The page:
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This is a translation of the Psalms for singing. Rhyme and rhythm were part of the goal in the translation of this Psalter so that God’s people could obey the command to teach and admonish “one another in psalms and hymns and spiritual songs, singing with grace in your hearts to the Lord.”
Andrew Duncan in 1882 wrote, “This version, after repeated revisals, was approved of by the Westminster Assembly; and, having undergone further careful revision by members of the General Assembly of the Church of Scotland, it was adopted and sanctioned in 1649, and, on the 15th day of May in the following year, was for the first time used publicly in Glasgow. It claims to be ‘more plain, smooth, and agreeable to the text, than any’ versions ‘heretofore;’ and though many attempts have been made to supersede it, yet none have been successful, the firmness with which it has held its place being, undoubtedly, owing to its real excellence, its intrinsic merits, as well as to the endearing associations with which it has come to be surrounded.”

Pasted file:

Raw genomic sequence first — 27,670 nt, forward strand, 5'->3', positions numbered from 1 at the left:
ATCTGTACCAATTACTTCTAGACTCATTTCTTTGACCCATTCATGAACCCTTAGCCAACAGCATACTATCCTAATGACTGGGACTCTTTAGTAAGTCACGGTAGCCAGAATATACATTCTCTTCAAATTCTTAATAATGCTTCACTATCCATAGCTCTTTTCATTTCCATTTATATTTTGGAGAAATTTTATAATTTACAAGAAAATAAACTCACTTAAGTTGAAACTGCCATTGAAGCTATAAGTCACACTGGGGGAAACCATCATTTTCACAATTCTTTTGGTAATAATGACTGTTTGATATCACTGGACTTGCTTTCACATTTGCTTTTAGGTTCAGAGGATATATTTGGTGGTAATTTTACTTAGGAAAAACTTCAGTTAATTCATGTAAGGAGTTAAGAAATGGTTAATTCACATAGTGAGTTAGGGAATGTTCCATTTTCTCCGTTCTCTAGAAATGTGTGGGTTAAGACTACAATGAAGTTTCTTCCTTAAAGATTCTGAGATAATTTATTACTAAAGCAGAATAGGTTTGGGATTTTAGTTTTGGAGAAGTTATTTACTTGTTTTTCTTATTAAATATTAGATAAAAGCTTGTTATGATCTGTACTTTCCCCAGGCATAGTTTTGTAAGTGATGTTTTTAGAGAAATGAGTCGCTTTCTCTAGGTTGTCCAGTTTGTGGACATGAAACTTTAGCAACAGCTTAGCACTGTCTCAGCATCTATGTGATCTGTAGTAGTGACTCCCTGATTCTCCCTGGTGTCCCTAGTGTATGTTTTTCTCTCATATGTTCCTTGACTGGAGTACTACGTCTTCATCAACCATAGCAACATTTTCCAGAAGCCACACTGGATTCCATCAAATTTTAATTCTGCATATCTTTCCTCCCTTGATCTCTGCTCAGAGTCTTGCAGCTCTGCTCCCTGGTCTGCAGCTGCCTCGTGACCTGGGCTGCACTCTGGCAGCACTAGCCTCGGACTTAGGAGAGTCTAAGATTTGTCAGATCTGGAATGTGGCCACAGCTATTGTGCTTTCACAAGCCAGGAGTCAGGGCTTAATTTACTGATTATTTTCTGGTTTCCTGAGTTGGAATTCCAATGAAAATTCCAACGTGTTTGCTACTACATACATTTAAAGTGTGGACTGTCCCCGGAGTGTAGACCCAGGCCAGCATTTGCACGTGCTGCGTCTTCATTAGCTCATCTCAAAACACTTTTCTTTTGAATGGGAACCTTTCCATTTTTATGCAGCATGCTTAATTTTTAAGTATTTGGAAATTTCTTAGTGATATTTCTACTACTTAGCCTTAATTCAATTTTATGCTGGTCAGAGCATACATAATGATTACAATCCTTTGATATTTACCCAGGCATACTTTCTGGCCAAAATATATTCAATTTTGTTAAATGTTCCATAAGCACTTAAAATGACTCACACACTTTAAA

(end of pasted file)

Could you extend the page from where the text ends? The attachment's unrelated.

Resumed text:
Many of these Psalms are translated into common metre, which means they can be sung to the well-known tunes of many hymns such as Amazing Grace, O For a Thousand Tongues, or O God Our Help in Ages Past. Further tunes and resources are available at ThePsalmsSung.org (not affiliated with Olive Tree).
This resource works like other Bibles in our app and can be opened in the Resource Guide or split window to read the Psalms side-by-side with your favorite English translation. This is helpful if you have any difficulty understanding some of the more archaic wording.